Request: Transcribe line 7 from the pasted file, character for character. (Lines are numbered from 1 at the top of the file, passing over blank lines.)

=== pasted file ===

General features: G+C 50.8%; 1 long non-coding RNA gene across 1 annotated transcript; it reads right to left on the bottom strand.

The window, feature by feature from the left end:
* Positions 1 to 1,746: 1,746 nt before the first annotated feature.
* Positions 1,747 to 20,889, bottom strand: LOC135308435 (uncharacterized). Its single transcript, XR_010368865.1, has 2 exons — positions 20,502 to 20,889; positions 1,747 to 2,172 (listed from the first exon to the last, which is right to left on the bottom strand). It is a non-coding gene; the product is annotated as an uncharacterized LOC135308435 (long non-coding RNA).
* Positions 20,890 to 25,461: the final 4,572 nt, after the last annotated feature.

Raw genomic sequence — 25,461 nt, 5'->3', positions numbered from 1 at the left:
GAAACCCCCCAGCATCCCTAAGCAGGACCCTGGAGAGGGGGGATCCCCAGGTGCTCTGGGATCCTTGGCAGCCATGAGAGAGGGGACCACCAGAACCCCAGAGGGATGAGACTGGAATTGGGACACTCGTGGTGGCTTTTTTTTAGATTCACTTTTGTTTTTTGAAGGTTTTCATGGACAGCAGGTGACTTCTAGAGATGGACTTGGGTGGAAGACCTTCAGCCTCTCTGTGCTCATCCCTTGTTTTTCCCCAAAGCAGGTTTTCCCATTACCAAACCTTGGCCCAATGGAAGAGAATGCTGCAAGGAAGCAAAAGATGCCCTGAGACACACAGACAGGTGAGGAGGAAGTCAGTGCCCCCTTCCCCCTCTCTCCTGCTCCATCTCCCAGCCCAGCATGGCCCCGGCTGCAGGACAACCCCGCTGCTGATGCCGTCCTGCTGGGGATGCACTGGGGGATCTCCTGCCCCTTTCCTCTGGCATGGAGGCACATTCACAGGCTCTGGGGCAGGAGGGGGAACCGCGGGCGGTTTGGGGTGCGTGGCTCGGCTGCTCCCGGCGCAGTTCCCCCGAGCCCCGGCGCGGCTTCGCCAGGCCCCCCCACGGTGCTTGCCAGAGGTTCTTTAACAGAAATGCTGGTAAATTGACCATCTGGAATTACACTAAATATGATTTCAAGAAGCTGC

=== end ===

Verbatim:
GAAACCCCCCAGCATCCCTAAGCAGGACCCTGGAGAGGGGGGATCCCCAGGTGCTCTGGGATCCTTGGCAGCCATGAGAGAGGGGACCACCAGAACCCCAGAGGGATGAGACTGGAATTGGGACACTCGTGGTGGCTTTTTTTTAGATTCACTTTTGTTTTTTGAAGGTTTTCATGGACAGCAGGTGACTTCTAGAGATGGACTTGGGTGGAAGACCTTCAGCCTCTCTGTGCTCATCCCTTGTTTTTCCCCAAAGCAGGTTTTCCCATTACCAAACCTTGGCCCAATGGAAGAGAATGCTGCAAGGAAGCAAAAGATGCCCTGAGACACACAGACAGGTGAGGAGGAAGTCAGTGCCCCCTTCCCCCTCTCTCCTGCTCCATCTCCCAGCCCAGCATGGCCCCGGCTGCAGGACAACCCCGCTGCTGATGCCGTCCTGCTGGGGATGCACTGGGGGATCTCCTGCCCCTTTCCTCTGGCATGGAGGCACATTCACAGGCTCTGGGGCAGGAGGGGGAACCGCGGGCGGTTTGGGGTGCGTGGCTCGGCTGCTCCCGGCGCAGTTCCCCCGAGCCCCGGCGCGGCTTCGCCAGGCCCCCCCACGGTGCTTGCCAGAGGTTCTTTAACAGAAATGCTGGTAAATTGACCATCTGGAATTACACTAAATATGATTTCAAGAAGCTGC